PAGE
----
"If you're going to continue to grow your surgical volume then you have to make certain sacrifices," he says. "Changes in staffing or flow could be required. It could mean that someone else is doing more of the primary care and sending the patients to you when it's time for cataract surgery or that someone else is helping you with the postoperative care so you have more slots to see surgical patients." Making changes consistent with your values at these watershed periods allows progress towards goals with fits and starts, while anticipating and preparing for them before they even occur allows for seamless progress.


4. Do great surgery. "Doing great surgery revolves largely around the principal of practice," Dr. Foster says. "The more surgery you do, the better you become. It follows the principles outlined in the book Outliers: To be great at anything you need to spend around 10,000 hours practicing that art. A surgeon that has done 3,000 cases will justifiably feel like they are a very good surgeon, while a surgeon that's done 10,000 cases will feel like they're a much better surgeon than when they had done 3,000. No surgeon that has done the cases would dispute this."


He says there are some improvements in surgery that come incrementally but he has observed significant improvements in surgical skill coming in quantum leaps, usually around every 1,500-2,000 cases. "I just competed one of those jumps earlier this year and feel that I am about a 15 percent better surgeon this year than a year ago," Dr. Foster says.


There are steps you can take to accelerate the process, just as with any skill that requires hand-eye coordination, judgment and wisdom combined all at once, he says. They include gaining additional training, doing site visits to watch great surgeons, studying book techniques and studying video clips of yourself or obtaining video of other surgeons. However, in the end, Dr. Foster says, there's no substitute for hours at the scope. "I have not sensed that the improvement that comes with volume ever stops, no matter how many cases you have done," he says.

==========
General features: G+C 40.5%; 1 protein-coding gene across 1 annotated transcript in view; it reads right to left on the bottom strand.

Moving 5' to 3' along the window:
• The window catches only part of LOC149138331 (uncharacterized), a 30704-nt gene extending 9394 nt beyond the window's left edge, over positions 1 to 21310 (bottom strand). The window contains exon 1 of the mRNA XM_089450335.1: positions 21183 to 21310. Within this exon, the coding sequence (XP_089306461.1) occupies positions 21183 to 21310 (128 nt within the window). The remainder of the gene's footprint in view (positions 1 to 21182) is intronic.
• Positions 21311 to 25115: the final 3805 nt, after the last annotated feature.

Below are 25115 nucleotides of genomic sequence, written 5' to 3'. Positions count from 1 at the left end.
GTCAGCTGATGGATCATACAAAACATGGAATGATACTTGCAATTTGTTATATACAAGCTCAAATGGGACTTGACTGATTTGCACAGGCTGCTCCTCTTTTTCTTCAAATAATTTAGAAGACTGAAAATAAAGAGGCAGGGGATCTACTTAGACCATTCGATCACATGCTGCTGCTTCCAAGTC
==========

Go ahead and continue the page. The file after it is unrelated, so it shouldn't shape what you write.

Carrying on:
Note: Dr. Foster warns that there is a danger in growing your surgical referral network ahead of your surgical abilities, especially with the more challenging cases. Referring doctors will not be keen to weather your building years if there are more skilled and collegial surgeons in the area. The quality of the relationship with the referring doctors and the overall care offered to patients would have to overcome this awkward phase for the network to endure.


5. Surround yourself with superstars that compliment your weaknesses. This step harkens back to step one of "know thyself," Dr. Foster says. "If you're going to have a high-volume surgical practice, there's a certain amount of division of responsibility that's inherent in doing that so that precise surgery occurs and with great customer care," he says. "That requires you surround yourself with superstars and allow them to shine in the process."


For example, if a surgeon has great surgical skills but does not have a healing personality, he or she would need to be surrounded by individuals who possess this trait so patients are able to have that component of their surgical experience. If a surgeon is less organized by nature, he or she would need to be surrounded by individuals who are profoundly organized, otherwise important details will be omitted, which will likely impact the outcome and quality of care.


"This sounds intuitive but if you think you have to be the sun, the moon and the stars on the team, then you will likely not be able to tolerate having any other superstars on your team," Dr. Foster says. "That [approach] places an absolute limitation on how far your practice can and will grow."


Learn more about The Eye Center of Northern Colorado and Dr. Gary Foster.